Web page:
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Blended video is less expensive, faster and more secure

Even before the economic crisis, security directors or property managers could rarely afford to purchase the surveillance system they wanted. What began as a search for 10 cameras seen in a James Bond film resulted in 15 generic IP cameras and a few DVRs. They bought what they could afford, and in the worsening economy, the surveillance budget only gets tighter while the need grows.

Over the last six months, many large surveillance projects have been postponed or outright canceled because of budget fears and economic uncertainty. Blended video seems to be one answer.

The Blended Trend
Blended video separates video into two categories: detect and notify, and stream and document. The blended video concept uses different types of hardware for each function and combines a monitoring center with self-monitored surveillance. Two radically different hardware systems, expensive surveillance and inexpensive sentries, support and complement each other.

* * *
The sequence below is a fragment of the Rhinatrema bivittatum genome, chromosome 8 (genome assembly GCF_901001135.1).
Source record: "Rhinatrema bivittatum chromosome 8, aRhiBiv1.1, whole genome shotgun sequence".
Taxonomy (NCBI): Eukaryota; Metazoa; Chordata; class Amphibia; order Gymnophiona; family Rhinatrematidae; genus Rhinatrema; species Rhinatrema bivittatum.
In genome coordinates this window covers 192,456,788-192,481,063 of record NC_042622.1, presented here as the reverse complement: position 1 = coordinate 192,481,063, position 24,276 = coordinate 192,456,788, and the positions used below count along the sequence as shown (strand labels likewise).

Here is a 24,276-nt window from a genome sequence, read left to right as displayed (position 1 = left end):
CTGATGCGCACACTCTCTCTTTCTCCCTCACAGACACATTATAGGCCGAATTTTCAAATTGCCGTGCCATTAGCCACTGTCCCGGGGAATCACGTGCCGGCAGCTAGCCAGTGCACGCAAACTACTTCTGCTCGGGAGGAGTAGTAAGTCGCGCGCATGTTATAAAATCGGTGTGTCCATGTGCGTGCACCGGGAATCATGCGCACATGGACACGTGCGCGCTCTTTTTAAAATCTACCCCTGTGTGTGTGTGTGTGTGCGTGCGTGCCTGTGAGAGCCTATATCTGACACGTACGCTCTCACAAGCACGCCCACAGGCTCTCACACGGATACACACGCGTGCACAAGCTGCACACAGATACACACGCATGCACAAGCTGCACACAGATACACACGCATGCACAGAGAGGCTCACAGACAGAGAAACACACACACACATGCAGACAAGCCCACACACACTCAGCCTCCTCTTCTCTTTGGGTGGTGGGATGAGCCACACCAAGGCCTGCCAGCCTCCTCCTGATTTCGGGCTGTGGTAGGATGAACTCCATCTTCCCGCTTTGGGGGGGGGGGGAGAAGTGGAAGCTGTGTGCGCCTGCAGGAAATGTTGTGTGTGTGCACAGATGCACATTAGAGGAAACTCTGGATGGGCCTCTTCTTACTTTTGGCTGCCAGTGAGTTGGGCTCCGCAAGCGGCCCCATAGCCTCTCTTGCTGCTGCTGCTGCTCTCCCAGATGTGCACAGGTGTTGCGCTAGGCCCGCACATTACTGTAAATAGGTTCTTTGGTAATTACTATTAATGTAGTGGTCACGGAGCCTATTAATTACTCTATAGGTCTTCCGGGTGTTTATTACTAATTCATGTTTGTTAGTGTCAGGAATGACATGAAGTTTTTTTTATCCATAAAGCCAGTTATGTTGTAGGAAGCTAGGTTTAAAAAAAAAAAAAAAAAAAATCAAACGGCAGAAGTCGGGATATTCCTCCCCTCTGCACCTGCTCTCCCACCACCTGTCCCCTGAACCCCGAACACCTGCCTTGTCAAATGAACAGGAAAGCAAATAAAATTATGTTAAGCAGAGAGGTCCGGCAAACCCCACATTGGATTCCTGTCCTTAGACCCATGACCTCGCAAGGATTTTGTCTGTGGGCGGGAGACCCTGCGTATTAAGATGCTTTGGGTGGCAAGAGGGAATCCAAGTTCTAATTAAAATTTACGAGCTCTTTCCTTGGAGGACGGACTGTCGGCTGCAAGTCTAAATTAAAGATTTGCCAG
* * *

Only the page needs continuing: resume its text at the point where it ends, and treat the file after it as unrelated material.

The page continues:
Blended video provides greater security by changing the system architecture from many fixed limited capability cameras to many inexpensive remote sentries detecting intruders and supporting a few high-definition surveillance cameras that enable the owner to see what is happening and coordinate response in real time. Blended video can be a single megapixel PTZ camera with good optics mounted on a pole or rooftop providing high-definition surveillance over a large area working with two dozen wireless remote sentries. Installation is a key issue. Because most of a blended video system is wireless, installation labor is often 10 percent of the total project versus 40 percent for a traditional surveillance design using wired cameras.